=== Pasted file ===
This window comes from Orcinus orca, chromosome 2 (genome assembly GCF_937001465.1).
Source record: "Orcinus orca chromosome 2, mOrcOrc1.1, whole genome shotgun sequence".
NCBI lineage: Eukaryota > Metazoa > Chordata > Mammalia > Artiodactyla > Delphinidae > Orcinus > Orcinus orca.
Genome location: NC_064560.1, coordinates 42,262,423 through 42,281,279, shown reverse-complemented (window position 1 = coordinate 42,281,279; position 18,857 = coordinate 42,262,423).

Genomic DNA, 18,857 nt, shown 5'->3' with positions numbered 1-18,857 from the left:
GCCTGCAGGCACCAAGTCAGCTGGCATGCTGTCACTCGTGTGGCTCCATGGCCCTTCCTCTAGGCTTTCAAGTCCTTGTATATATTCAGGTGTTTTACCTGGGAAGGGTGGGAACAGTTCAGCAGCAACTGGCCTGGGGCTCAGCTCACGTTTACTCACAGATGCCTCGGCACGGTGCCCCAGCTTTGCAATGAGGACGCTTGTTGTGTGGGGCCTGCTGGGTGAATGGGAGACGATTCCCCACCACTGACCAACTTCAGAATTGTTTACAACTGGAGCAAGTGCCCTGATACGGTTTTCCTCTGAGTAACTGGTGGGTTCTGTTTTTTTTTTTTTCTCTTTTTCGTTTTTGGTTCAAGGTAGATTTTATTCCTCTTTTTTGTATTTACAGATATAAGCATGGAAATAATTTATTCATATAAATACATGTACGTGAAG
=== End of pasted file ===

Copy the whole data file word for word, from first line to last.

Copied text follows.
This window comes from Orcinus orca, chromosome 2 (genome assembly GCF_937001465.1).
Source record: "Orcinus orca chromosome 2, mOrcOrc1.1, whole genome shotgun sequence".
NCBI lineage: Eukaryota > Metazoa > Chordata > Mammalia > Artiodactyla > Delphinidae > Orcinus > Orcinus orca.
Genome location: NC_064560.1, coordinates 42,262,423 through 42,281,279, shown reverse-complemented (window position 1 = coordinate 42,281,279; position 18,857 = coordinate 42,262,423).

Genomic DNA, 18,857 nt, shown 5'->3' with positions numbered 1-18,857 from the left:
GCCTGCAGGCACCAAGTCAGCTGGCATGCTGTCACTCGTGTGGCTCCATGGCCCTTCCTCTAGGCTTTCAAGTCCTTGTATATATTCAGGTGTTTTACCTGGGAAGGGTGGGAACAGTTCAGCAGCAACTGGCCTGGGGCTCAGCTCACGTTTACTCACAGATGCCTCGGCACGGTGCCCCAGCTTTGCAATGAGGACGCTTGTTGTGTGGGGCCTGCTGGGTGAATGGGAGACGATTCCCCACCACTGACCAACTTCAGAATTGTTTACAACTGGAGCAAGTGCCCTGATACGGTTTTCCTCTGAGTAACTGGTGGGTTCTGTTTTTTTTTTTTTCTCTTTTTCGTTTTTGGTTCAAGGTAGATTTTATTCCTCTTTTTTGTATTTACAGATATAAGCATGGAAATAATTTATTCATATAAATACATGTACGTGAAG